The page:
Thursday, April 26, 2007
Career Education: Jack Scott
From the Los Angeles Times
GEORGE SKELTON CAPITOL JOURNAL
Vocational education can keep students hooked on school
April 26, 2007
Sacramento — Sen. Jack Scott, a career educator, remembers when his daughter broke the news that she was going to marry a commercial fisherman.
"This guy was not too happy," the Altadena Democrat says, referring to himself.
His daughter's suitor "was not highly educated; he'd never gone to college," recalls Scott, who at the time was dean of instruction at Orange Coast College, and later would become president of Cypress College and then Pasadena City College.
Scott's attitude reflected the typical academician's mind-set of the day — indeed, much of society's. If you weren't a rock star, a big league athlete or a rich heir, you needed a four-year college degree to become a success. Short of that, you were doomed to be second class, if not a failure.
The senator's view has changed, in no small part by watching his son-in-law Paul, whose father and grandfather also had been commercial fishermen.
Paul went to Alaska, bought his own boat, then another, and acquired an interest in a third. He fished for cod, pollock, halibut and crab in the Bering Sea. He worked and froze his rear off and "made enough to retire at the early age of 42," Scott says with admiration and amusement.
"The lesson is," the lawmaker continues, "we find our own self-fulfillments. We make a real mistake if we think everyone is going to receive their self-fulfillment by studying humanities or pure math. They may get self-fulfillment by being good plumbers or auto mechanics or nurses. Or commercial fishermen. We've got to design our courses to meet the needs of these people.
"If not, they'll just drop out."
And that is what they've been doing.
In California, roughly a third of ninth-graders eventually drop out of high school. In L.A., it's around one-half of blacks and Latinos.
A Gates Foundation survey of high school dropouts nationwide found that 88% were getting passing grades. So most must have left school because they were bored.
One major reason they're bored in California is that classwork doesn't seem to bear any relationship to whatever they envision as their life's work. It relates primarily to getting them qualified to enter the state university system, which many either aren't interested in or consider a pipedream. Only around 20% of ninth-graders ever will graduate from a four-year college.
Meanwhile, there are hundreds of thousands of students each year who could be learning middle-class job skills — as future nurses, auto mechanics, computer programmers, home builders. Name it. There are some successful school-business training partnerships, but not nearly enough. There's a shortage of skilled workers in California, business groups contend.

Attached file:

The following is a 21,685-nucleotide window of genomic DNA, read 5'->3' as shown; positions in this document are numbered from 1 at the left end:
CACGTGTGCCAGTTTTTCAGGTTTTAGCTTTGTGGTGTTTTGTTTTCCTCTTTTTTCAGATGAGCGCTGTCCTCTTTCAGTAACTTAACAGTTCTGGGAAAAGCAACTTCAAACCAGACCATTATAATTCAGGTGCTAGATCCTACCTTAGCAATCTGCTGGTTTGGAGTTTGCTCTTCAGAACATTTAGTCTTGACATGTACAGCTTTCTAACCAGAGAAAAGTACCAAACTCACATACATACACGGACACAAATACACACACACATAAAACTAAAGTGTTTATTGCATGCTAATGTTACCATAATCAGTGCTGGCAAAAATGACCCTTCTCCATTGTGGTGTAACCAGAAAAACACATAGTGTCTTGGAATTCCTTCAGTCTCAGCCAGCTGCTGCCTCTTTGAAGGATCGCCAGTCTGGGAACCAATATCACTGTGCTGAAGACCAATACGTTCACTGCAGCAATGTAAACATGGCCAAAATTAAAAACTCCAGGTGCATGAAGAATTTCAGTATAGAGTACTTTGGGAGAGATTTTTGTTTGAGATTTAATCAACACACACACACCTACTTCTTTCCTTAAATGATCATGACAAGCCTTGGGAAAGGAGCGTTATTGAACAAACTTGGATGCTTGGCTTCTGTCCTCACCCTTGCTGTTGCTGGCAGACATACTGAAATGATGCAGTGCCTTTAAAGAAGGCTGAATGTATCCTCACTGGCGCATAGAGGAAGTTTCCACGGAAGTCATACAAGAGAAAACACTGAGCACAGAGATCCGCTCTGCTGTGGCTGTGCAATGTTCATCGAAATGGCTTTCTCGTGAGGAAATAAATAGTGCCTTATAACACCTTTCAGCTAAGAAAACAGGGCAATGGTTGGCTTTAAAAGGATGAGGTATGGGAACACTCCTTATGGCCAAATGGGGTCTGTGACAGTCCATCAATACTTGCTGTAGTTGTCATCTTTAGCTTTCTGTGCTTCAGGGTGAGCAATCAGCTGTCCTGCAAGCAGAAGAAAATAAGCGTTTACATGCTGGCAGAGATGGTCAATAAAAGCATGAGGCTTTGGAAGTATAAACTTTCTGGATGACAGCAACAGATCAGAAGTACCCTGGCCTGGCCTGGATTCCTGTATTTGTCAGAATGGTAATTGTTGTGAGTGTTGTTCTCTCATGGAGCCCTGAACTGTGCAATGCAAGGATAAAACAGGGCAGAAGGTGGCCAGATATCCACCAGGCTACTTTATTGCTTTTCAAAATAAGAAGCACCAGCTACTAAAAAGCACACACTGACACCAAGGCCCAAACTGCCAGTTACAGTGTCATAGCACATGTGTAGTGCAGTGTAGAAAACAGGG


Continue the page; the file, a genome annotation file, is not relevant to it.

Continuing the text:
Our public schools used to offer many vocational education courses — metal shop, drafting, etc. — that have been drastically reduced in recent decades. In 1987, three-fourths of high school students took at least one voc ed class. By 2005, only one-third did.
"Those great shop classes have disappeared," says state Sen. Tom Torlakson (D-Antioch), a former teacher who intends to run for state superintendent of public instruction in 2010. "That's a tragedy. Because those classes motivated students to stay in school."
The classes have disappeared because of two primary reasons: First, the elitist attitude that it's on to the university or bust; everybody else just get out of the way. Second, voc ed courses, with all their equipment that constantly needs updating, aren't cheap. They're among the first to land on the chopping block whenever state politicians face one of their periodic budget crises.
"The notion of voc ed went out of favor with many education bureaucrats," says Sen. Mark Wyland (R-Escondido). "What's tragic is that while all other industrialized nations have highly developed systems, our existing system has been battered.
"It was replaced by a notion that was well intentioned, but utterly foolish and communicated incessantly that the only thing of value for a young person is a college degree. Not only that, the message was that you're not of value unless you're going to college. The name 'voc ed' connoted being less worthy."
But voc ed now is making a comeback under a new euphemism: career tech.
It's not the top priority at the Capitol, but it is a priority. Scott, Torlakson and Wyland all have introduced legislation aimed at upgrading career tech.
Scott has a bill to simplify credentialing for career tech teachers and provide more flexibility in what they can teach. Wyland wants to eliminate the requirement that voc ed teachers have a bachelor's degree. Torlakson proposes requiring every high school student to take at least two career tech courses.
The $10.4-billion school construction bond approved last year by voters contained $500 million for career tech facilities.
There's also $52 million in Gov. Arnold Schwarzenegger's proposed budget for various career tech programs. The trick will be keeping it there, since the state is spending with red ink and tax revenues have been falling below expectations.
But the public will back the politicians' spending on career tech. A poll being released today by the Public Policy Institute of California shows that 67% of adults consider career tech curricula to be "very important." The figure is even higher, 71%, for parents with kids in school.
Schwarzenegger has been promoting voc ed. "I myself," he told a "summit" on the subject last month, "am a product of career tech education. Between the time I was 15 and 18 I went to school in Austria to learn how to be a salesman."
He learned very well.